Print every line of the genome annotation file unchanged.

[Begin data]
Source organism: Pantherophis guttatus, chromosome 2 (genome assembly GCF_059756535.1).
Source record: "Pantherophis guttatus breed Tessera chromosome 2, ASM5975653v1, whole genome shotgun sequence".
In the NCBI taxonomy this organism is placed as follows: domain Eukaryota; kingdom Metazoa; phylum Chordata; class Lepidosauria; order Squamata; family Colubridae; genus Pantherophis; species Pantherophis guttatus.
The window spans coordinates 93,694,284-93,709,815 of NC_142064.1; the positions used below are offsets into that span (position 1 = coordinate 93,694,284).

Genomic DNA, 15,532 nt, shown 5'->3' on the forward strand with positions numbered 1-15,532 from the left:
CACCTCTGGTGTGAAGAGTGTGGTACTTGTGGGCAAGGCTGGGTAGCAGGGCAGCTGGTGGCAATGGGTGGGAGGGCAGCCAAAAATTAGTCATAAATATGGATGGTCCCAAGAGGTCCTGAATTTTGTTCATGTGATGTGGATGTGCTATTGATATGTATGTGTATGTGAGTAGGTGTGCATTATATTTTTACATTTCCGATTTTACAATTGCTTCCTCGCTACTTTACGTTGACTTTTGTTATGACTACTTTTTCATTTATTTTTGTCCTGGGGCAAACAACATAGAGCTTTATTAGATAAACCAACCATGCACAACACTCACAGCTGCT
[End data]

Source organism: Pantherophis guttatus, chromosome 2 (genome assembly GCF_059756535.1).
Source record: "Pantherophis guttatus breed Tessera chromosome 2, ASM5975653v1, whole genome shotgun sequence".
In the NCBI taxonomy this organism is placed as follows: domain Eukaryota; kingdom Metazoa; phylum Chordata; class Lepidosauria; order Squamata; family Colubridae; genus Pantherophis; species Pantherophis guttatus.
The window spans coordinates 93,694,284-93,709,815 of NC_142064.1; the positions used below are offsets into that span (position 1 = coordinate 93,694,284).

Genomic DNA, 15,532 nt, shown 5'->3' on the forward strand with positions numbered 1-15,532 from the left:
CACCTCTGGTGTGAAGAGTGTGGTACTTGTGGGCAAGGCTGGGTAGCAGGGCAGCTGGTGGCAATGGGTGGGAGGGCAGCCAAAAATTAGTCATAAATATGGATGGTCCCAAGAGGTCCTGAATTTTGTTCATGTGATGTGGATGTGCTATTGATATGTATGTGTATGTGAGTAGGTGTGCATTATATTTTTACATTTCCGATTTTACAATTGCTTCCTCGCTACTTTACGTTGACTTTTGTTATGACTACTTTTTCATTTATTTTTGTCCTGGGGCAAACAACATAGAGCTTTATTAGATAAACCAACCATGCACAACACTCACAGCTGCT